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Is this “new normal” a false reality?

As we are now well into October, many months into COVID-19, I think we all have to look at what all the associated changes are going to mean for healthcare. I have been seeing so many telehealth advocates saying “the genie is out of the bottle” and related phrases, such as this being the “new normal” and “we can never go back,” but I think there is still a lot more to be said about the future of telehealth.

I have clients that have said they cannot get their doctors back to the office. They have found the convenience of working from home, the abundance of family/free time, and less overhead appealing, and it seems that their staff are frustrated trying to get them to realize that we are still under a “temporary” public health emergency (PHE). This is not the new normal, but necessitating circumstances due to a virus that continues to affect the country.

I have heard patients even tell their physicians that “I am not coming back into the office,” not because they can’t, but because they don’t want to. The convenience of not having to get ready to leave the house, not having to drive to the physician’s office, and not having to wait in a waiting room has become a mindset. It makes me wonder if patients can really exert that much influence over their physicians. I would hope they can’t, but when the doctors are seeing equal reimbursement to in-person visits during the PHE, why would the physicians want to return to the clinic, and why would the patients? If the old rules, prior to PHE, on telehealth were enforced, and physicians weren’t getting paid as much for telehealth as for an in-person visit, that would make for a real battle for patients to keep demanding telehealth out of convenience versus necessity, and would give the physicians an incentive to return to the office.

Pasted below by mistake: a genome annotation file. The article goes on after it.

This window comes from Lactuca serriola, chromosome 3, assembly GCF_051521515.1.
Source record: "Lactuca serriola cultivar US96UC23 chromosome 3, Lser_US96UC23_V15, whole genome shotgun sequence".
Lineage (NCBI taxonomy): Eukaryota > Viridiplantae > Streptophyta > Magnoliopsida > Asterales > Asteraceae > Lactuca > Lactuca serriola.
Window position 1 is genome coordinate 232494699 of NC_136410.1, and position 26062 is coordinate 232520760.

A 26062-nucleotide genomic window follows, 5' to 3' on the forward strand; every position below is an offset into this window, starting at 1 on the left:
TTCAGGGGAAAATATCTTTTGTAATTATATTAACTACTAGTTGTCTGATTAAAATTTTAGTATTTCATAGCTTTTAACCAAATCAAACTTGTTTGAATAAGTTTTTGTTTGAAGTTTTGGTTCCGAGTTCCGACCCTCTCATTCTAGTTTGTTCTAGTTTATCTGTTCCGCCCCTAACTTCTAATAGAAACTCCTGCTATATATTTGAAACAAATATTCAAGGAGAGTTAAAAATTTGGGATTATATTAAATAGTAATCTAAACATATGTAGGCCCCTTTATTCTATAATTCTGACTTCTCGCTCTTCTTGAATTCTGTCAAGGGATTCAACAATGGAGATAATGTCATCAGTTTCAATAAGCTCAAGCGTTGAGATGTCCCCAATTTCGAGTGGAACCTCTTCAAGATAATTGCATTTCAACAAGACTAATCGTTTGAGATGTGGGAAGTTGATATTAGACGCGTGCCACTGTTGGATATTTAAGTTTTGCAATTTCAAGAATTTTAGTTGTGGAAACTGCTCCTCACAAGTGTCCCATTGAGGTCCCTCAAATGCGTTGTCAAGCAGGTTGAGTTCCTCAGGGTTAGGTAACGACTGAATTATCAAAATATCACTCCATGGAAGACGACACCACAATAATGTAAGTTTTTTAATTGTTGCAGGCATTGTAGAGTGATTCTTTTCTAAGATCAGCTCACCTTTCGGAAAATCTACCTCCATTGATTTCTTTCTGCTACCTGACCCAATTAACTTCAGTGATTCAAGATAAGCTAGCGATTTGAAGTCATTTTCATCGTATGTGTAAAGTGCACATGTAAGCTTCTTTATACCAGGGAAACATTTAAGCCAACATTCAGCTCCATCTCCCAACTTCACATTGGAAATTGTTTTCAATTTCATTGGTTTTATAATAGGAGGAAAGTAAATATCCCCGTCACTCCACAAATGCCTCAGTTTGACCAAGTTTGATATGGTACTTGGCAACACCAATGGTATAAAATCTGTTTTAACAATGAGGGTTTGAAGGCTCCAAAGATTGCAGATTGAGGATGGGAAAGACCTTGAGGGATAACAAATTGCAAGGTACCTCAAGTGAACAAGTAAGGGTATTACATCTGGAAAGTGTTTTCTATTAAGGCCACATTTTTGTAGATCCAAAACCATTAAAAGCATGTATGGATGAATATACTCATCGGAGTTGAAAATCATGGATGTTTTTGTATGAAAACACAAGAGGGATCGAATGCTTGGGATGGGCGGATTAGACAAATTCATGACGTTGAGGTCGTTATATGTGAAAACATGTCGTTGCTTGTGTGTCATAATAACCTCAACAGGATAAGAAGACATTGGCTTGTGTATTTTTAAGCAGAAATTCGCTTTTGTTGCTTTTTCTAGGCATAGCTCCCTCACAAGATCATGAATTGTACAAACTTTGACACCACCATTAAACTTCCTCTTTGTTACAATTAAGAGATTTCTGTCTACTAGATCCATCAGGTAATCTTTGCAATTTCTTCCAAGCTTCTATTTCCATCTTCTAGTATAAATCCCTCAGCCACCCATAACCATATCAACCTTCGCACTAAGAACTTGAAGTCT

The reality I see is that COVID-19 has in effect created a false market for telehealth. I call it a false market because the number of telehealth visits and services we are seeing during the COVID-19 pandemic aren’t driven by natural forces that are going to persist forever. I know about these false markets. Remember when we saw the same thing happen with electronic health record (EHR) software about 10-12 years ago?